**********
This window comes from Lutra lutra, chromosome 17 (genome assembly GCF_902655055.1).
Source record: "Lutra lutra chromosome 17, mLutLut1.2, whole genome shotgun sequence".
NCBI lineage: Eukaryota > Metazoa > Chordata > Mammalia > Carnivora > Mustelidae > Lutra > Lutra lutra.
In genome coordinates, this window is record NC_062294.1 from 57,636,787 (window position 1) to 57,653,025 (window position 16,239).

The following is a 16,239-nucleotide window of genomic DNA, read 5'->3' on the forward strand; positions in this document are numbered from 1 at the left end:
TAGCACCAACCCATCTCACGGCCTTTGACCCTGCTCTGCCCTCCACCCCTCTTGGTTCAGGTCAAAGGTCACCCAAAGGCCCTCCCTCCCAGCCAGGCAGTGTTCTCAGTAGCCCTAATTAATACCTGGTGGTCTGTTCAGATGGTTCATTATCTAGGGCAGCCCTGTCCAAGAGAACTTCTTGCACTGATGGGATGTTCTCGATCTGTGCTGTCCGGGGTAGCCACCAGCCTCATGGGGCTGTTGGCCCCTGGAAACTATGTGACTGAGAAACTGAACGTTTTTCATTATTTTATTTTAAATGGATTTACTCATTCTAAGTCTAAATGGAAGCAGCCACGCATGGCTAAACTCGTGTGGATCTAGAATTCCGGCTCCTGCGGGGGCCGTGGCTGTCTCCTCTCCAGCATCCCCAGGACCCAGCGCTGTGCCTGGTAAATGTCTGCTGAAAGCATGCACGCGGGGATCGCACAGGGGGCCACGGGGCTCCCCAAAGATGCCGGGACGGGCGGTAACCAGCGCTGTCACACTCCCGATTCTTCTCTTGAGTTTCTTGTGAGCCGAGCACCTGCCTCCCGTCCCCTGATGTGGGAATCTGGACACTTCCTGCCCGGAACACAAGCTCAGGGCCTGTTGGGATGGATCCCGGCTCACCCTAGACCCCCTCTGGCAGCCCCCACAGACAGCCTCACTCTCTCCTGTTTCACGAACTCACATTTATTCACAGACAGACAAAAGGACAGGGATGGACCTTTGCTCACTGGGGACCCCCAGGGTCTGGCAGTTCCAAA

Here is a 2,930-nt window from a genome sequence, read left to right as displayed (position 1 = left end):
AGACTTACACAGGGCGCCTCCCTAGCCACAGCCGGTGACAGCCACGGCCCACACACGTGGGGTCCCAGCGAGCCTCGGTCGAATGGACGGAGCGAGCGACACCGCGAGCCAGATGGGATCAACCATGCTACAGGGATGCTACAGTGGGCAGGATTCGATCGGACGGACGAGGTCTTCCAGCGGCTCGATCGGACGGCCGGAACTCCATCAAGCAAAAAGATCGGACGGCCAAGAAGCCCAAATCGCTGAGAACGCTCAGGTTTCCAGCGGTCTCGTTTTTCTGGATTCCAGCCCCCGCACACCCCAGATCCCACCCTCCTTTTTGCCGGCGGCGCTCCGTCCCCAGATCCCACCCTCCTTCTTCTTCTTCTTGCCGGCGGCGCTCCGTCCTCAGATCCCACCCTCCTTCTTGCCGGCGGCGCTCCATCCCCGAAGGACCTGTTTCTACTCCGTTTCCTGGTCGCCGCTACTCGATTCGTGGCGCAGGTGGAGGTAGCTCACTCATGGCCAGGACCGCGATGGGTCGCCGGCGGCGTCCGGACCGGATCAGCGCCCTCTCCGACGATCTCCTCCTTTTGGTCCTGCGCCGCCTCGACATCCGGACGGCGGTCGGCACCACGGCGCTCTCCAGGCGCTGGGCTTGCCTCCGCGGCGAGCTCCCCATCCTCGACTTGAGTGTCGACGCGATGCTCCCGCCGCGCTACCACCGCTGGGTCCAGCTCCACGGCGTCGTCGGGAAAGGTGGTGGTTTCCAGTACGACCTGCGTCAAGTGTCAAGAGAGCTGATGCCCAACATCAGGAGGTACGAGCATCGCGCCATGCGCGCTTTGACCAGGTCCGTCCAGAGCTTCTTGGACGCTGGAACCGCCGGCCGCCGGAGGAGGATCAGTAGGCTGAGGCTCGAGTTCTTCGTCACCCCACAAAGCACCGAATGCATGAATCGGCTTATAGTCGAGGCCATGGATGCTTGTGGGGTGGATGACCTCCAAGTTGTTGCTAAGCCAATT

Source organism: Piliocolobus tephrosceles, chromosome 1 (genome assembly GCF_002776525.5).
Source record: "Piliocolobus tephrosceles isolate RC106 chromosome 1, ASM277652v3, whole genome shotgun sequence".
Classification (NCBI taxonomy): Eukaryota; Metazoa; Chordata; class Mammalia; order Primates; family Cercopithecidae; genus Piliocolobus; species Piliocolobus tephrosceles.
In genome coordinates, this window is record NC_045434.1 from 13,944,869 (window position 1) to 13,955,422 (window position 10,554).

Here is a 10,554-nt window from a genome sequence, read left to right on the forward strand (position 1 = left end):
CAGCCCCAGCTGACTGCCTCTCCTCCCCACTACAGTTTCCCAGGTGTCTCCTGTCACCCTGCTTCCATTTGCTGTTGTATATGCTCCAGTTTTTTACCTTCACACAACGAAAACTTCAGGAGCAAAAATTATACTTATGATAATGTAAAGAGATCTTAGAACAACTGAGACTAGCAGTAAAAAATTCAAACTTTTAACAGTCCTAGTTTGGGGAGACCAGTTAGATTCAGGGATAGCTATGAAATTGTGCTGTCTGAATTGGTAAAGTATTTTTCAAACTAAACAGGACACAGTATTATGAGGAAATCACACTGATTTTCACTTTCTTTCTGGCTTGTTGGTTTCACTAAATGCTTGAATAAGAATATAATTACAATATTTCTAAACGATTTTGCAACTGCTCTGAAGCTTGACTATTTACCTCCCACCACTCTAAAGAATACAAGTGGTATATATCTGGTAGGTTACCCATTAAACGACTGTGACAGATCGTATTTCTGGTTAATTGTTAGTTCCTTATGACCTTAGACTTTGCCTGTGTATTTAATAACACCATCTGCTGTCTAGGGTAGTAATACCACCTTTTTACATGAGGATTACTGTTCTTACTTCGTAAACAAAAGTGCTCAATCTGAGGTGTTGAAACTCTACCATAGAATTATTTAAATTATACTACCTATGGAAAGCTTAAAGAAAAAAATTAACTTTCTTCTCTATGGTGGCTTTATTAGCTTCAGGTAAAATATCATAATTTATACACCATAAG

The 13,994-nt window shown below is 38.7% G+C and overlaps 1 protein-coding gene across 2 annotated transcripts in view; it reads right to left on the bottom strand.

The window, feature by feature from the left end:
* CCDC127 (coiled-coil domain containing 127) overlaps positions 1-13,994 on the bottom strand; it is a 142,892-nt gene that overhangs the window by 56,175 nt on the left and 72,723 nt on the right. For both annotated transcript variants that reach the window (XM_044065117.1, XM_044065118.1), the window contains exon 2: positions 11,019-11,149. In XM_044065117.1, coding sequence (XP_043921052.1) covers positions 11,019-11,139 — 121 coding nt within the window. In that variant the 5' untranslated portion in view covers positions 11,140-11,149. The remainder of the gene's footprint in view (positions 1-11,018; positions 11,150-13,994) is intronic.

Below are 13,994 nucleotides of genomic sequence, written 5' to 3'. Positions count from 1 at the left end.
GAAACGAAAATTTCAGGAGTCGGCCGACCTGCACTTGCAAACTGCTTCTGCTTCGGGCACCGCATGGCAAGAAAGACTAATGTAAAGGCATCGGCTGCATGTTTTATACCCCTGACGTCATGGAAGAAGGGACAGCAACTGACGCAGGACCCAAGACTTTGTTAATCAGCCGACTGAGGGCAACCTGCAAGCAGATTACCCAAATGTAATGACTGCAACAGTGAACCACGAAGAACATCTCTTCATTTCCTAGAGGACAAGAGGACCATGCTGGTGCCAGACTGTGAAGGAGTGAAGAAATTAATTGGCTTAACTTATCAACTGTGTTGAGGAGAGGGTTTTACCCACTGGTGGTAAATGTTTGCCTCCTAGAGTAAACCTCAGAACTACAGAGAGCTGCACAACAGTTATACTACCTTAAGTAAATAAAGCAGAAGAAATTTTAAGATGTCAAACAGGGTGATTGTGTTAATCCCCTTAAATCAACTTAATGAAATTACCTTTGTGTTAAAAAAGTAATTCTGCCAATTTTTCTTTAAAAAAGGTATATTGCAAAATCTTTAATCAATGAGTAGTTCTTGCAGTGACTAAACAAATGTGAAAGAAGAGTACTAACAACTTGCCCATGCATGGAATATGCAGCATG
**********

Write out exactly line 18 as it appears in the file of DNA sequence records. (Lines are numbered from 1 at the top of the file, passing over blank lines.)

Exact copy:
Below are 13,994 nucleotides of genomic sequence, written 5' to 3'. Positions count from 1 at the left end.